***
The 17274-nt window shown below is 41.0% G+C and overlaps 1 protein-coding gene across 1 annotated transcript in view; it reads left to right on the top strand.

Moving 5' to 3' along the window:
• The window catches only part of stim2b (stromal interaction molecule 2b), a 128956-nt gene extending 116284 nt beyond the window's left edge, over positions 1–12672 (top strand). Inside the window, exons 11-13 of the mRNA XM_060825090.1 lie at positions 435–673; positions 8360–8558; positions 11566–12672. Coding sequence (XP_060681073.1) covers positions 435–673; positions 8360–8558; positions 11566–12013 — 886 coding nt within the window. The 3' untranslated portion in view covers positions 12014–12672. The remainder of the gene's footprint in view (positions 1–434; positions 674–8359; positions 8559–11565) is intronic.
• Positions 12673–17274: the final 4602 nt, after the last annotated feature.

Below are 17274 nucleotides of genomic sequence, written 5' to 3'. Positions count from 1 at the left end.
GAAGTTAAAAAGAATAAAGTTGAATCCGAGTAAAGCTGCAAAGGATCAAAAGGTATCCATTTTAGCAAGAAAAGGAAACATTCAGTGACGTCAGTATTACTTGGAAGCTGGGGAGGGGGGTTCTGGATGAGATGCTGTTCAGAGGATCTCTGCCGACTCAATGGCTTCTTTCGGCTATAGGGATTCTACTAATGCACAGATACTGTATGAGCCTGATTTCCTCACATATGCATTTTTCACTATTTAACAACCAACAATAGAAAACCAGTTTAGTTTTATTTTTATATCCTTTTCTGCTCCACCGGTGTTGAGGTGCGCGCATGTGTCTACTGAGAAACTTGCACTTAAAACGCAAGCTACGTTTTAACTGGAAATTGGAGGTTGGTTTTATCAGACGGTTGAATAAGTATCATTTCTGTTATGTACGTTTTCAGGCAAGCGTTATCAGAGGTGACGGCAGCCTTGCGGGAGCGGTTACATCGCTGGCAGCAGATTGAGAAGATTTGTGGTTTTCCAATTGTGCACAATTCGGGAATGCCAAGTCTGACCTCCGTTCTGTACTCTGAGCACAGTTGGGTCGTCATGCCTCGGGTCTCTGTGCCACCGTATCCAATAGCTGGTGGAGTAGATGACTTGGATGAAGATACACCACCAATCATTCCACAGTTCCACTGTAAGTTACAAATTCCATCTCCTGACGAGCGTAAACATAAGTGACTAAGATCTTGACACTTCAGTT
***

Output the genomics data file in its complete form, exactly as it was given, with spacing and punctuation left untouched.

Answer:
The 17274-nt window shown below is 41.0% G+C and overlaps 1 protein-coding gene across 1 annotated transcript in view; it reads left to right on the top strand.

Moving 5' to 3' along the window:
• The window catches only part of stim2b (stromal interaction molecule 2b), a 128956-nt gene extending 116284 nt beyond the window's left edge, over positions 1–12672 (top strand). Inside the window, exons 11-13 of the mRNA XM_060825090.1 lie at positions 435–673; positions 8360–8558; positions 11566–12672. Coding sequence (XP_060681073.1) covers positions 435–673; positions 8360–8558; positions 11566–12013 — 886 coding nt within the window. The 3' untranslated portion in view covers positions 12014–12672. The remainder of the gene's footprint in view (positions 1–434; positions 674–8359; positions 8559–11565) is intronic.
• Positions 12673–17274: the final 4602 nt, after the last annotated feature.

Below are 17274 nucleotides of genomic sequence, written 5' to 3'. Positions count from 1 at the left end.
GAAGTTAAAAAGAATAAAGTTGAATCCGAGTAAAGCTGCAAAGGATCAAAAGGTATCCATTTTAGCAAGAAAAGGAAACATTCAGTGACGTCAGTATTACTTGGAAGCTGGGGAGGGGGGTTCTGGATGAGATGCTGTTCAGAGGATCTCTGCCGACTCAATGGCTTCTTTCGGCTATAGGGATTCTACTAATGCACAGATACTGTATGAGCCTGATTTCCTCACATATGCATTTTTCACTATTTAACAACCAACAATAGAAAACCAGTTTAGTTTTATTTTTATATCCTTTTCTGCTCCACCGGTGTTGAGGTGCGCGCATGTGTCTACTGAGAAACTTGCACTTAAAACGCAAGCTACGTTTTAACTGGAAATTGGAGGTTGGTTTTATCAGACGGTTGAATAAGTATCATTTCTGTTATGTACGTTTTCAGGCAAGCGTTATCAGAGGTGACGGCAGCCTTGCGGGAGCGGTTACATCGCTGGCAGCAGATTGAGAAGATTTGTGGTTTTCCAATTGTGCACAATTCGGGAATGCCAAGTCTGACCTCCGTTCTGTACTCTGAGCACAGTTGGGTCGTCATGCCTCGGGTCTCTGTGCCACCGTATCCAATAGCTGGTGGAGTAGATGACTTGGATGAAGATACACCACCAATCATTCCACAGTTCCACTGTAAGTTACAAATTCCATCTCCTGACGAGCGTAAACATAAGTGACTAAGATCTTGACACTTCAGTT